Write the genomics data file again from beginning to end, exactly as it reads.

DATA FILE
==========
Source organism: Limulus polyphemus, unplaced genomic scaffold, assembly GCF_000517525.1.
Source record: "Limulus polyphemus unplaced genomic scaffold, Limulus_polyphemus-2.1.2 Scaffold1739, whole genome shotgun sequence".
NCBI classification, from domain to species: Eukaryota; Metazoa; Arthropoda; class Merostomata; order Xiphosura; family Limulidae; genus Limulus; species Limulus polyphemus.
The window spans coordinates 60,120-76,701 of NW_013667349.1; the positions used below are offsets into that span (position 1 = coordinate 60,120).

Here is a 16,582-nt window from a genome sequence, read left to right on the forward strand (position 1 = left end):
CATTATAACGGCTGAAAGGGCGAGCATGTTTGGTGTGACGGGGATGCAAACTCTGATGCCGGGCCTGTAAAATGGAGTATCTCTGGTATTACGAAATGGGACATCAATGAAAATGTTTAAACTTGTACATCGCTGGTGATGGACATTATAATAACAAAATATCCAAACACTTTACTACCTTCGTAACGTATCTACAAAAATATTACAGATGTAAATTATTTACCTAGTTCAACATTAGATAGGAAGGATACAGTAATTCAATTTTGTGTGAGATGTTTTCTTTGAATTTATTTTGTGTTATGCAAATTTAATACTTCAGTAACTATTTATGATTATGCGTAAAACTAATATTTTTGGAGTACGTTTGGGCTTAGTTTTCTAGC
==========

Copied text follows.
Source organism: Limulus polyphemus, unplaced genomic scaffold, assembly GCF_000517525.1.
Source record: "Limulus polyphemus unplaced genomic scaffold, Limulus_polyphemus-2.1.2 Scaffold1739, whole genome shotgun sequence".
NCBI classification, from domain to species: Eukaryota; Metazoa; Arthropoda; class Merostomata; order Xiphosura; family Limulidae; genus Limulus; species Limulus polyphemus.
The window spans coordinates 60,120-76,701 of NW_013667349.1; the positions used below are offsets into that span (position 1 = coordinate 60,120).

Here is a 16,582-nt window from a genome sequence, read left to right on the forward strand (position 1 = left end):
CATTATAACGGCTGAAAGGGCGAGCATGTTTGGTGTGACGGGGATGCAAACTCTGATGCCGGGCCTGTAAAATGGAGTATCTCTGGTATTACGAAATGGGACATCAATGAAAATGTTTAAACTTGTACATCGCTGGTGATGGACATTATAATAACAAAATATCCAAACACTTTACTACCTTCGTAACGTATCTACAAAAATATTACAGATGTAAATTATTTACCTAGTTCAACATTAGATAGGAAGGATACAGTAATTCAATTTTGTGTGAGATGTTTTCTTTGAATTTATTTTGTGTTATGCAAATTTAATACTTCAGTAACTATTTATGATTATGCGTAAAACTAATATTTTTGGAGTACGTTTGGGCTTAGTTTTCTAGC